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Format: Paperback
Very interesting history of the major calendar systems used around the world, both in the present day and in the past. It also gets into the mathematics of how to convert between calendar systems, including algorithms suitable for computer programming. Unfortunately, there are numerous typographical errors in the narrative and in the algorithms! The word "temperature" where the author clearly meant "temperate", substitution of "*" for "-" in a formula, etc. So far, I have been able to correct the formula for computing the day of the week and the formula for computing the date of Easter. I'm not looking forward to tackling the other algorithms. Did anyone proofread this before it was printed? Maybe the publisher could put up an errata sheet on their web site.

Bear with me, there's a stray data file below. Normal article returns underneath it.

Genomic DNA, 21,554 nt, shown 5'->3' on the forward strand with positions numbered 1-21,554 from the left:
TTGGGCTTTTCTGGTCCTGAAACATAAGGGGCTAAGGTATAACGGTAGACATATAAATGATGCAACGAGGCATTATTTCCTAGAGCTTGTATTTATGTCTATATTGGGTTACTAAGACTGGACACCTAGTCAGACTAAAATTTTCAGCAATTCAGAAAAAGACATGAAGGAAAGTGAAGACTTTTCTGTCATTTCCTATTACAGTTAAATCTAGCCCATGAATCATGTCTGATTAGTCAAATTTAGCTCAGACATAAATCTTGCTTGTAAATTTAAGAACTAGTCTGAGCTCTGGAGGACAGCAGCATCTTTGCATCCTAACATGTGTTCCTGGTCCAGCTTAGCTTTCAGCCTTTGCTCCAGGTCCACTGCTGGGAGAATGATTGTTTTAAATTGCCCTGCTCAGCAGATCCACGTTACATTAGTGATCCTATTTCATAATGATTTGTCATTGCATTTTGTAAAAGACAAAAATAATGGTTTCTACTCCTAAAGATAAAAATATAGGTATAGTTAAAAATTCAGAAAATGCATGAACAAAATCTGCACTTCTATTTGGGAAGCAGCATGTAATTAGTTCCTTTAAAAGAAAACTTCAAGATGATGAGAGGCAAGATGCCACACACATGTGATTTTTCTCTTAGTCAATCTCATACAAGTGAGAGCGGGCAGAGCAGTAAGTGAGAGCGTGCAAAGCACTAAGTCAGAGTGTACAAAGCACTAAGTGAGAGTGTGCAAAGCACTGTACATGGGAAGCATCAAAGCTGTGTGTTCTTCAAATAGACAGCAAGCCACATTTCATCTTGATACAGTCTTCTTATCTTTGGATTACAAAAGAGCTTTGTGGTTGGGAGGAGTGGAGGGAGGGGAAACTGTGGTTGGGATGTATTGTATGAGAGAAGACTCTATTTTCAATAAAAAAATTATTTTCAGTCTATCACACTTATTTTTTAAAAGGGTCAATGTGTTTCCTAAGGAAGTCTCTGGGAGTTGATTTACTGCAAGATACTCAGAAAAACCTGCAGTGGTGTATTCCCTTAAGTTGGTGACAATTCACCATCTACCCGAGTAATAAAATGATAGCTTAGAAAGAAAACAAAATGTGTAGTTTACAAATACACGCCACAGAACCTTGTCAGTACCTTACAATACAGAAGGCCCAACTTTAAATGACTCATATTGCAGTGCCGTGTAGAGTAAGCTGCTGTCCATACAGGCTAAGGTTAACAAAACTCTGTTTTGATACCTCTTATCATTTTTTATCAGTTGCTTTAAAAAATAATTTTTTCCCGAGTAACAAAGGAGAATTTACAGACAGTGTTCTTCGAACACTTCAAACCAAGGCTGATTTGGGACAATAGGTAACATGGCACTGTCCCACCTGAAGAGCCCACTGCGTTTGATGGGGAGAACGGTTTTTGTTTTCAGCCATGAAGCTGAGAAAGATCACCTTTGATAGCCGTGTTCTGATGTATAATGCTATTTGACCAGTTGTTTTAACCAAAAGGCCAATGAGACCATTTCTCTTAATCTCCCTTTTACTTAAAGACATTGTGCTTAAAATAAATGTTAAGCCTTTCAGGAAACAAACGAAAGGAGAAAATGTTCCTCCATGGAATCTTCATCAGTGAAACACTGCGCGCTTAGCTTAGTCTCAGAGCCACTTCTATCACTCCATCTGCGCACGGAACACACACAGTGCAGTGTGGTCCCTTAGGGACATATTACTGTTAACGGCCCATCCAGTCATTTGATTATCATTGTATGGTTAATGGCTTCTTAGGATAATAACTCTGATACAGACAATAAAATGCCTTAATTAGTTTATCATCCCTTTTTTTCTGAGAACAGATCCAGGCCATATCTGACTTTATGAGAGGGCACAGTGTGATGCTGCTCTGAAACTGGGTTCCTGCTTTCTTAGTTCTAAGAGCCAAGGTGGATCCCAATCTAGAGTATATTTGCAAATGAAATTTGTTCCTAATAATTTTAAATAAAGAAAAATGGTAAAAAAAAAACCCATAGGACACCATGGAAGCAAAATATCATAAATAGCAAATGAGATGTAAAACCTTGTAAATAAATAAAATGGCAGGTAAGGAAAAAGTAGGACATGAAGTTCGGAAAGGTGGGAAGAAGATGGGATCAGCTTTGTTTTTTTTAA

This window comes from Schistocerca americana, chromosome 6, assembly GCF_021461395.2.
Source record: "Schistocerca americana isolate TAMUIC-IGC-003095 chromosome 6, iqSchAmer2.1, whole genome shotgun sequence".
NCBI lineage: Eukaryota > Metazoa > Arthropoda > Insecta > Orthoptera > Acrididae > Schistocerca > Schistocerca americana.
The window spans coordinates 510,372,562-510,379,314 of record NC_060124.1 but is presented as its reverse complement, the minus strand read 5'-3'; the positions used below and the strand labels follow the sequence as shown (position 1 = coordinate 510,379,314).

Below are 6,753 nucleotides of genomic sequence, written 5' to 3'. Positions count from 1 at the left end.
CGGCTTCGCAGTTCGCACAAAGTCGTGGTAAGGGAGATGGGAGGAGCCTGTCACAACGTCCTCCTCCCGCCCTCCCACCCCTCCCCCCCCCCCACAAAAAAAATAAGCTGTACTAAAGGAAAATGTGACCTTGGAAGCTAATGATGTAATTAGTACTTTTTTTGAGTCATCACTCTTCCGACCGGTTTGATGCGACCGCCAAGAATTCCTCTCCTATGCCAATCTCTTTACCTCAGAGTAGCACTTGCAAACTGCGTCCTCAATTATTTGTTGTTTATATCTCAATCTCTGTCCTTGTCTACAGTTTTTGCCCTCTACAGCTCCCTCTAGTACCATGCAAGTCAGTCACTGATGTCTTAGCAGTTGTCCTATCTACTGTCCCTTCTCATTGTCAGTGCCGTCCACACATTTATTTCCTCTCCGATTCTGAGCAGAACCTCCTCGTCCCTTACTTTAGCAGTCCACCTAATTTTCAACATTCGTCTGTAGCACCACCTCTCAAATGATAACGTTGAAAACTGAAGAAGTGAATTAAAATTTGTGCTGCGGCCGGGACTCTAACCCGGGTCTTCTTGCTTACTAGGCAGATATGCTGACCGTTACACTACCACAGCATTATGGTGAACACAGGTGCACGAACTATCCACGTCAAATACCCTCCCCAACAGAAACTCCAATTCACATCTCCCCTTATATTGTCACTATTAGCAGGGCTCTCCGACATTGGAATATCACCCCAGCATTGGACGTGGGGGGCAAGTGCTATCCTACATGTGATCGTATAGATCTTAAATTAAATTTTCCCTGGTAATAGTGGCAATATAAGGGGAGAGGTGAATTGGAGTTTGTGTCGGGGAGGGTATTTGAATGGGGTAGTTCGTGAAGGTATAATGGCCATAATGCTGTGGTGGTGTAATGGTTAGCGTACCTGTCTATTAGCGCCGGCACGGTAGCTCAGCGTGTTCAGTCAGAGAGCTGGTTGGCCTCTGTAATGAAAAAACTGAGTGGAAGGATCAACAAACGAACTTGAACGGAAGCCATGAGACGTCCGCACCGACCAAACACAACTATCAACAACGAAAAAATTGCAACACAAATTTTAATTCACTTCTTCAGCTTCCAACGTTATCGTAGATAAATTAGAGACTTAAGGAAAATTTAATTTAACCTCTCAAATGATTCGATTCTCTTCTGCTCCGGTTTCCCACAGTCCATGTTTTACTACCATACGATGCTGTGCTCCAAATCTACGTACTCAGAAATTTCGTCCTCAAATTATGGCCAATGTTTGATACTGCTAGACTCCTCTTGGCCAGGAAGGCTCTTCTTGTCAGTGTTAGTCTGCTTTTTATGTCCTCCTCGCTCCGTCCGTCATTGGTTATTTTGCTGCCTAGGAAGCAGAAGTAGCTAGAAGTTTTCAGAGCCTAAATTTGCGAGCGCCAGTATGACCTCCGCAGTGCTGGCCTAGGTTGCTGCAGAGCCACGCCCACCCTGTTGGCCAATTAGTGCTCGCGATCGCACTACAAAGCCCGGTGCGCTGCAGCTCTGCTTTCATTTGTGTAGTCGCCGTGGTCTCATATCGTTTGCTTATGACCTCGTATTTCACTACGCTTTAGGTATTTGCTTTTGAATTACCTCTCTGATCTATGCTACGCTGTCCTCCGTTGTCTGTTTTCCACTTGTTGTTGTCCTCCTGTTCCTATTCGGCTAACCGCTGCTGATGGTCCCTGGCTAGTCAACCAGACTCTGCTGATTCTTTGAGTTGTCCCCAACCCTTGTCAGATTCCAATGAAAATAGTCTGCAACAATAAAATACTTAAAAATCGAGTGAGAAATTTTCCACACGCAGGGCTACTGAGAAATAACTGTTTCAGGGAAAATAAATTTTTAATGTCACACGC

Good for the history, but be prepared to do some algebra if you want to use the algorithms.
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Format: Paperback
This is a nice examination of the different calendars and methods of mapping time that humans have employed over the centuries. On the surface it has the air of a dusty reference book, but inside the author is often witty and amusing as he covers the histories and backgrounds of different dating systems. I'm especially impressed by his inclusion of the different algorithms used to calculate dates, of Easter for example, which are marvelously complex. Most readers will never have occasion to use these algorithms, but its nice to know they're there. I also appreciated the charts and the glossary of the more obscure calendrical terms.
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Format: Paperback
Designing calendars is one of the more difficult tasks that human beings have set themselves. You first needed to -determine- the lengths of the cycles of the solar year and the lunar month. This was not an easy task, and it was not achieved until well into recorded history.